Speculation has begun over who might run in a special election to succeed Republican U.S. Rep. Walter Jones, whose death Sunday left the 3rd U.S. Congressional District seat vacant. Political observers anticipate a crowded field that includes current state lawmakers and earlier challengers.

Jones, a former five-term state House member, was elected in 2018 to his 13th congressional term, saying it would be his last.

Several prospects put out feelers about a possible 2020 run for an open seat in the Republican district. With Jones’ death, contenders must decide whether they can quickly muster the three essential elements for success: messaging, money, and manpower.

“It would not surprise me to see anywhere between 15 or 20 folks run for this seat,” said former GOP political consultant Larry Shaheen. He compared the potential field to the 2012 Republican primary for the 9th U.S. Congressional District in which 11 candidates ran for an open seat after Republican Sue Myrick’s retirement.

“There’s a lot of consulting firms sniffing around down there,” Shaheen said.

Filing to run for the seat won’t begin until Gov. Roy Cooper signs a writ of election establishing the process for the special election, which is governed by a state statute.

A number of political consultants suggested candidates to Carolina Journal.

The most frequently mentioned possibilities were state legislators: Senate Majority Leader Harry Brown, R-Onslow; Sen. Bob Steinburg, R-Chowan; Rep. Greg Murphy, R-Pitt; and Rep. Phil Shepard, R-Onslow. N.C. Republican Party Vice Chairwoman Michele Nix was suggested as well, along with Phil Law, Scott Dacey, and Taylor Griffin, each of whom lost Republican primaries to Jones from 2014 to 2018.

The district includes all or parts of Beaufort, Camden, Carteret, Chowan, Craven, Currituck, Dare, Greene, Hyde, Jones, Lenoir, Onslow, Pamlico, Pasquotank, Perquimans, Pitt, and Tyrrell counties. The 2018 Cook Partisan Voter Index listed the district with a 12-point Republican advantage.

“The Democrats are working to find a candidate,” said Democratic political consultant Brad Crone. “Until you get redistricting, it’s going to be mighty difficult for a Democrat to get in there and win.” A federal court has ruled North Carolina’s 13 congressional districts unconstitutional, and ordered them redrawn for the 2020 election.

Democratic political consultant Thomas Mills said he hasn’t yet heard of any Democrats willing to test the waters.

Still, Democrats could win a low-turnout special election if they field a candidate who motivates the party’s base, Mills said. But he doesn’t see any current General Assembly Democrats giving up their seats to run for Congress. Democrats’ 2018 legislative wins erased Republicans’ veto-proof majorities in both chambers, and they might be wary about risking those hard-fought gains.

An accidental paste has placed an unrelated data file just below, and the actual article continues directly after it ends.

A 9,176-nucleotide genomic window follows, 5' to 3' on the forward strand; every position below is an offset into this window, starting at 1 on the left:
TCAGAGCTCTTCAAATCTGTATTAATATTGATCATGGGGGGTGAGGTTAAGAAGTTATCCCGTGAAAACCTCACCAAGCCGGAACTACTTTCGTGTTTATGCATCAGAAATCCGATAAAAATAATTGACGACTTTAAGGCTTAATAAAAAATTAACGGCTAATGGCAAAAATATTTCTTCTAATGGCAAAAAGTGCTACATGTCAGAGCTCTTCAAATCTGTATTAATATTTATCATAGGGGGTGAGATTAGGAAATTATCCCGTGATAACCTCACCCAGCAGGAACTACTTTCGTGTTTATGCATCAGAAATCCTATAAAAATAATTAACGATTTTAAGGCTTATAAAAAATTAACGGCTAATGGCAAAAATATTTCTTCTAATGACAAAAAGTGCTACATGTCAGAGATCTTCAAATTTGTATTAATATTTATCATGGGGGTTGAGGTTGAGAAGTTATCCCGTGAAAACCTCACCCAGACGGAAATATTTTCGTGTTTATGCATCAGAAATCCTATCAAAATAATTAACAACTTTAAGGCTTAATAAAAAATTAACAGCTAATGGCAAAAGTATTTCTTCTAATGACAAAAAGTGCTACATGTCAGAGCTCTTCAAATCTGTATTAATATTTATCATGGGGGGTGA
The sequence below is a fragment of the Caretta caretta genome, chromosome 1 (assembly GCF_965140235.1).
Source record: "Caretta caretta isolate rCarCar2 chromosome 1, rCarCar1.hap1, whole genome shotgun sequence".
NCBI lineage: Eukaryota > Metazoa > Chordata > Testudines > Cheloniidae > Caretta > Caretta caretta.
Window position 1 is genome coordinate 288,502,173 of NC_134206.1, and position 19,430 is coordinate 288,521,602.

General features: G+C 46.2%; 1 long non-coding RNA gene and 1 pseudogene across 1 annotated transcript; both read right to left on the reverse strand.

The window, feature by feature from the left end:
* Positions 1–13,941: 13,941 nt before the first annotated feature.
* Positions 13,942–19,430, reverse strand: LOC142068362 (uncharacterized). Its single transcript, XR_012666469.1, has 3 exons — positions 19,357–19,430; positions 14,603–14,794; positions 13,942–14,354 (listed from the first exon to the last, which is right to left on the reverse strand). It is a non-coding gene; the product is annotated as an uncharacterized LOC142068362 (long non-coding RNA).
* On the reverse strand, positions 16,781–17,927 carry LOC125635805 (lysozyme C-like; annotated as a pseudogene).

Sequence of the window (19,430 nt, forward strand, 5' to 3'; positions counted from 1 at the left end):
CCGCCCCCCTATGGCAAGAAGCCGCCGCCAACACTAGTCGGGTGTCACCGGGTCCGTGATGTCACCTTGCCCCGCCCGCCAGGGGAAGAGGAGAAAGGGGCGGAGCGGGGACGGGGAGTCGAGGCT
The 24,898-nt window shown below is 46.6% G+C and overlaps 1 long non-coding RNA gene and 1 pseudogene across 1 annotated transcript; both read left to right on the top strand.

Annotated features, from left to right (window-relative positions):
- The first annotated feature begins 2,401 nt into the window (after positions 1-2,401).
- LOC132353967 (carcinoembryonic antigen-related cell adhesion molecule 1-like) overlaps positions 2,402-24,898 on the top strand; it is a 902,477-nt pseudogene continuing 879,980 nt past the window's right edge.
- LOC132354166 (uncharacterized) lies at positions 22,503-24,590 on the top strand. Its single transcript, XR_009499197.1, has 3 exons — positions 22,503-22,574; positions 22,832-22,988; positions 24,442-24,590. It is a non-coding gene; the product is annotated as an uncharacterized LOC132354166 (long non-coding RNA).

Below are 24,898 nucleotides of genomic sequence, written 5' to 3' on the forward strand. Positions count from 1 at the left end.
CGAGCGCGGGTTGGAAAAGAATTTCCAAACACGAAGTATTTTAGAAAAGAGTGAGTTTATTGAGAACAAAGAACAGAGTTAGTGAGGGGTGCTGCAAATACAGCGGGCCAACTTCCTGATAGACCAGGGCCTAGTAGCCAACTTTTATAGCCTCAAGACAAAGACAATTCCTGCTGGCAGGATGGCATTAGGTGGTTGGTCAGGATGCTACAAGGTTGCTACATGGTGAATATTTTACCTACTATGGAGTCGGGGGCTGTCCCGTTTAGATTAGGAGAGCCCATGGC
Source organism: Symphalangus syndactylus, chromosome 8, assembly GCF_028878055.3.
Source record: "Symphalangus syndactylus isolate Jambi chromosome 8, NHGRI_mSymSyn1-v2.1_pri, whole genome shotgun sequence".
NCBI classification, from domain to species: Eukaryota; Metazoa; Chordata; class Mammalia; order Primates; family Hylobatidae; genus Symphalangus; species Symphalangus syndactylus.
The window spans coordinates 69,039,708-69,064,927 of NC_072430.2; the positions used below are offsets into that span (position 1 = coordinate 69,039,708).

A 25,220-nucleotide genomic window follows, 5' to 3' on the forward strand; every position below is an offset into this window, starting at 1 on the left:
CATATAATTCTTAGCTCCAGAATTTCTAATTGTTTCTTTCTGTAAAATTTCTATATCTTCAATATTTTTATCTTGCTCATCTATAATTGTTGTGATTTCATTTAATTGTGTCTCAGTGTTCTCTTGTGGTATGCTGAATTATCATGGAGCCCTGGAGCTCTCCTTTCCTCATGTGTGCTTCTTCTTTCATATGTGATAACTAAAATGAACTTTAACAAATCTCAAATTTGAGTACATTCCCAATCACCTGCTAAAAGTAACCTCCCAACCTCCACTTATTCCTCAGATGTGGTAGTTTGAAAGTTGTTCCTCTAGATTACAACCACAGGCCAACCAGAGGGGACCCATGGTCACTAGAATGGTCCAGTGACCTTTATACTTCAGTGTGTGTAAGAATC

Shaheen said if he had to make the call today, Brown and Steinburg would have the best chances to take the seat.

Historically North Carolina elects congressional representatives who have served in the state Senate, Shaheen said.

The Senate’s large districts often include large areas of a congressional district, providing senators broader name recognition than House members. A candidate lacking Senate experience can win, but will need a lot of money to mount a vigorous campaign, Shaheen said.

One wild card is whether someone working in Washington would come back to North Carolina to run.

Since Jones or his father, a Democrat, have represented the district for all but two years of the past half-century, Shaheen expects a spirited primary.

“There’s going to be a lot of demons that get exorcised in this, a lot of old grudges that people have been waiting to go after,” Shaheen said.

The younger Jones, a Democrat before entering Congress, was well known for his independent streak, often bucking the Republican Party.

“None of us agreed with him all the time, but by golly if nothing else he was consistent, and he loved the district,” said Carl Mischka, chairman of the 3rd Congressional District Republican Party Executive Committee.

“You vote your conscience first, you vote your constituents second, and you vote your party third,” Jones told CJ in a 2014 interview. “When my party is right I support my party. When I don’t think the party is right for the people I represent then I have to make another decision. This, from time to time, gets you into trouble.”